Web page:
Residing in all parts of the nation, wood carving is a craft which is like a plant with flowers of various kinds. Each state has its own version of it and yet maintains its individual identity. This intricate art is acquired in the skills of people practising it with one common aspect which is determination and hard work.
The art of making patterns and motifs is since the Mughal period. Intricate chests and furniture wooden pieces were made for the royals. Since then, it serves luxury both in India and overseas. This renowned technique has made its own niche in the industry and is conclusive of major part of the furniture industry. While sheesham is the most widely used type of wood, mango, teak, rosewood, ebony, sandalwood, walnut and deodar are also used. Intricately carved wooden pillars and doorways can be found in temples and palaces across the country. With royal patronage being replaced by market dynamics, wood carving is now mostly found in functional articles like furniture, bowls, boxes, lamp stands, etc.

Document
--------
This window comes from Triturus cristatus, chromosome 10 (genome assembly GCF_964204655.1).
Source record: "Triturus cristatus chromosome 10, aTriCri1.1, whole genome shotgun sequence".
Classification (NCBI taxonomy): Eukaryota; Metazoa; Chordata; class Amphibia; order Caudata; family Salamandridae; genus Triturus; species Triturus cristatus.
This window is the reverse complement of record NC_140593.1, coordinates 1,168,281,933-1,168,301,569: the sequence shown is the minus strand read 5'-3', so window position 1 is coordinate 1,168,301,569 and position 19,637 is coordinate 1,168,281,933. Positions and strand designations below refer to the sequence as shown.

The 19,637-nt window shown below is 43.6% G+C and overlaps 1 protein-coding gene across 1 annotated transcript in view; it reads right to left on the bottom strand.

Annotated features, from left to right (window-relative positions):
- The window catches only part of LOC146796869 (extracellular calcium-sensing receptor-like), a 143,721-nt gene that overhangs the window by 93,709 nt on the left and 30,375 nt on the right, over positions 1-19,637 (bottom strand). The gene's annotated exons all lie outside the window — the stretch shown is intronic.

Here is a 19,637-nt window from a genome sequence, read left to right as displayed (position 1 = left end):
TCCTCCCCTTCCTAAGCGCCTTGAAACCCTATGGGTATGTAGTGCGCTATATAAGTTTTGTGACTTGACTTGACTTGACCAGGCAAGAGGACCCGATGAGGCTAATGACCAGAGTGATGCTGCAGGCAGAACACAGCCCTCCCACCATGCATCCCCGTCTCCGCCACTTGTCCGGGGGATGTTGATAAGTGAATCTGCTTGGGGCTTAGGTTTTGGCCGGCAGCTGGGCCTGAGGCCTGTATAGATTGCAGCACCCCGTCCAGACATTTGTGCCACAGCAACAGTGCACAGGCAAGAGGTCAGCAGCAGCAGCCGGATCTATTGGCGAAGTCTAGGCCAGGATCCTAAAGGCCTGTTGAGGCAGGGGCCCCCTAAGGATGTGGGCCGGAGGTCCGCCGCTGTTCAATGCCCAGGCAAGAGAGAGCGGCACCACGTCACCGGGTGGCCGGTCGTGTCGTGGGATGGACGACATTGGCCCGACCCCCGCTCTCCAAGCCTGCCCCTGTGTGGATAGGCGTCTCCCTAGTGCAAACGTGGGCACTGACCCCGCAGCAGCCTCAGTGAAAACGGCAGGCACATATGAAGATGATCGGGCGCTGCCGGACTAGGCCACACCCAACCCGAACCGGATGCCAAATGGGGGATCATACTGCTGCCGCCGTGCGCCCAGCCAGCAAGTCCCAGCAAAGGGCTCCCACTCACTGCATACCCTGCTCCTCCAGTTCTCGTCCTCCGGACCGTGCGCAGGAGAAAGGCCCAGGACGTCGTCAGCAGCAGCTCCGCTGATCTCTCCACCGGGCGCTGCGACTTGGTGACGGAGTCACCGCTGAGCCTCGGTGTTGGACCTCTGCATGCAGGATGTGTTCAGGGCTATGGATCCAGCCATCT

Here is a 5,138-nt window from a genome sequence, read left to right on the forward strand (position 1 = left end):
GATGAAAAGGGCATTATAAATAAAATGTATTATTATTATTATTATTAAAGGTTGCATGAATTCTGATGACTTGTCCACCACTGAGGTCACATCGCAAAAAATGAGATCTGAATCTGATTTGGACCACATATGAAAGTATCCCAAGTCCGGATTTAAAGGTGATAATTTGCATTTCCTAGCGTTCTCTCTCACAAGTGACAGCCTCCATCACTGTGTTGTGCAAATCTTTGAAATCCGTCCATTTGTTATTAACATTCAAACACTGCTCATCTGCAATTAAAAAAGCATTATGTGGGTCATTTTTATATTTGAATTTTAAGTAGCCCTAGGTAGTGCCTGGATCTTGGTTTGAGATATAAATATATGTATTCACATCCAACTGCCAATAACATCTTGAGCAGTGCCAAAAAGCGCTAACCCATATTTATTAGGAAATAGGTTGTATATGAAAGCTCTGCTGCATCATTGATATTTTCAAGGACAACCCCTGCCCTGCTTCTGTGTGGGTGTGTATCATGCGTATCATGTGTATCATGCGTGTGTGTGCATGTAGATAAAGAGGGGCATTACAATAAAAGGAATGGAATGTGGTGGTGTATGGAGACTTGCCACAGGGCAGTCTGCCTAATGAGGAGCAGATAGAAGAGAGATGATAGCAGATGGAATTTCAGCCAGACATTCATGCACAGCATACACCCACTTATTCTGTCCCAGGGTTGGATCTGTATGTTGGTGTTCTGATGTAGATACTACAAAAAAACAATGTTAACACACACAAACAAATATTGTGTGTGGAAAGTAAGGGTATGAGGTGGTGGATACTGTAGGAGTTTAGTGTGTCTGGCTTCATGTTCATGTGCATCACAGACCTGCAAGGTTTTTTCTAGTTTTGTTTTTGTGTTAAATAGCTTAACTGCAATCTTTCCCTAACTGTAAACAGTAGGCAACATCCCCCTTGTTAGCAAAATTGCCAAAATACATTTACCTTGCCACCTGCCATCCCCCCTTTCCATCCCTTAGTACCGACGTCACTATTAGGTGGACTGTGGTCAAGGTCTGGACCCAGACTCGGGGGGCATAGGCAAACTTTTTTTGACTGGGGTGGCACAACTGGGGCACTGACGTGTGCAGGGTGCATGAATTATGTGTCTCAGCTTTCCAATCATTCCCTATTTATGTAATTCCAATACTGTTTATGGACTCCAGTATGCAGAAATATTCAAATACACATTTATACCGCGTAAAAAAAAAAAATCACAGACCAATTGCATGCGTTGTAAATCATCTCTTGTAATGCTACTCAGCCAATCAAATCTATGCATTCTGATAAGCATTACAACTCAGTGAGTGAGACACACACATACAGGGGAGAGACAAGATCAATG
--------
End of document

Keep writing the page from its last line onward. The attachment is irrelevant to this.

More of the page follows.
Completely hand done, this technique requires a lot of patience to chisel out the motif from the wooden block and make the aesthetics coincide with luxury. Designs are first made on paper, and transferred onto the wood using ink. These are then carved using a variety of chisels. The article is finished by buffing in order to bring out the shine of the wood. This is usually done with the help of a lathe mechanism.
Its roots reaching out to various parts of the country which include:
Rajasthan: Bassi – carved figures, wooden shrines; Pipar, Bhari Sajanpur – bowls
Jammu & Kashmir: carved walnut wood utility and decorative items – bowls, trays, jewellery boxes, screens, tables, cupboards
Uttar Pradesh: Sahranpur – screens, folding tables, trays, bowls, boxes; Pilkhuwa, Farukkabad – printing blocks
Intricate jaalis and motifs, derived from the influences of the ancient architecture, is one major context of export from the country. Many international brands have their wood carving units in India. It is one craft which is contributing to the Indian economy and creating an impact.
Peeli Dori attempts to give this flourishing craft a contemporary face to get it in tune with today’s lifestyle.
Credits: Niharika Choudhary